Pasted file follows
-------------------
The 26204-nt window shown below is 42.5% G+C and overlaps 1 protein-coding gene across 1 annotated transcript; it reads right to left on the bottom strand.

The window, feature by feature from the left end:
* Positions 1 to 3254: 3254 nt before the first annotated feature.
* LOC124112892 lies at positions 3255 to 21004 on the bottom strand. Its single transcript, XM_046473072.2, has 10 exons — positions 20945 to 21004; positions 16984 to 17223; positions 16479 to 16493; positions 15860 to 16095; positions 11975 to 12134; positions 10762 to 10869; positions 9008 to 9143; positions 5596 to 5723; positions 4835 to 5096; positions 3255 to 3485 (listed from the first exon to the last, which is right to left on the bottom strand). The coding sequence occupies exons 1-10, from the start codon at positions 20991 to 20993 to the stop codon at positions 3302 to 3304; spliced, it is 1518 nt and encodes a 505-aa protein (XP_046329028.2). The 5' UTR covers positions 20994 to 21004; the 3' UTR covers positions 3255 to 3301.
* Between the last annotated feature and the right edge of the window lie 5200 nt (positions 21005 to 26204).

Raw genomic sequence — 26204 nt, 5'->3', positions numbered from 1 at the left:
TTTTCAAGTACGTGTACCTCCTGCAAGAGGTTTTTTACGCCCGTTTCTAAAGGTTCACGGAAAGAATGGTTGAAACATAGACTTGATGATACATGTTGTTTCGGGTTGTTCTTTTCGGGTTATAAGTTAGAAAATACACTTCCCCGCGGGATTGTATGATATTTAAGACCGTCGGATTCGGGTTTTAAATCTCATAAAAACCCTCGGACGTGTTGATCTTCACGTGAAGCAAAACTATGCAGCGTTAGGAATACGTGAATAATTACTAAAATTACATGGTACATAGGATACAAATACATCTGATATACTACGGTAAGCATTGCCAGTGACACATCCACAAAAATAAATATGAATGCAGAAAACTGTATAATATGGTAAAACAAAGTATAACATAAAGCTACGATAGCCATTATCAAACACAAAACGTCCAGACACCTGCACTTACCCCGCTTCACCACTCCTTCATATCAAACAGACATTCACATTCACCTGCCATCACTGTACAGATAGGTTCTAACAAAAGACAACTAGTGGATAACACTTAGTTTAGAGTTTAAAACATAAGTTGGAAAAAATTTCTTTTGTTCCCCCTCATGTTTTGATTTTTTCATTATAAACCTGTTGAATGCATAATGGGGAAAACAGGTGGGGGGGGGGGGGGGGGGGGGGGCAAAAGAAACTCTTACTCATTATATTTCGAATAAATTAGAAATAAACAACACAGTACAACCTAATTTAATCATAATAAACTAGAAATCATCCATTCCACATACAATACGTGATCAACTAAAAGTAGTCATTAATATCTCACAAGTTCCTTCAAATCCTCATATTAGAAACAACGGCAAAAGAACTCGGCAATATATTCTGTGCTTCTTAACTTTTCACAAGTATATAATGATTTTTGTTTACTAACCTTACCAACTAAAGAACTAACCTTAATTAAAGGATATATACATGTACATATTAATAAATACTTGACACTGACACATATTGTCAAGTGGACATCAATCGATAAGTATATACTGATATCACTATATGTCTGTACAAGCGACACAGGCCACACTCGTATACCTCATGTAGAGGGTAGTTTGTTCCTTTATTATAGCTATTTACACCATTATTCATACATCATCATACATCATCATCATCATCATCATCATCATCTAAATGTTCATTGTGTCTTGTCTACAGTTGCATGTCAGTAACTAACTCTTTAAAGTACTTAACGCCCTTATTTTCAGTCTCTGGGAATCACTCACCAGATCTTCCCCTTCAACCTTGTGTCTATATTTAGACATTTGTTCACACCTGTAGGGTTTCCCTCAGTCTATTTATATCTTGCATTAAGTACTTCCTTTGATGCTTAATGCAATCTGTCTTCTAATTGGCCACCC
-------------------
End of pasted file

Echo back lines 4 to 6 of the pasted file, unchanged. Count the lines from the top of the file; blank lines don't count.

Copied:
* LOC124112892 lies at positions 3255 to 21004 on the bottom strand. Its single transcript, XM_046473072.2, has 10 exons — positions 20945 to 21004; positions 16984 to 17223; positions 16479 to 16493; positions 15860 to 16095; positions 11975 to 12134; positions 10762 to 10869; positions 9008 to 9143; positions 5596 to 5723; positions 4835 to 5096; positions 3255 to 3485 (listed from the first exon to the last, which is right to left on the bottom strand). The coding sequence occupies exons 1-10, from the start codon at positions 20991 to 20993 to the stop codon at positions 3302 to 3304; spliced, it is 1518 nt and encodes a 505-aa protein (XP_046329028.2). The 5' UTR covers positions 20994 to 21004; the 3' UTR covers positions 3255 to 3301.
* Between the last annotated feature and the right edge of the window lie 5200 nt (positions 21005 to 26204).

Raw genomic sequence — 26204 nt, 5'->3', positions numbered from 1 at the left: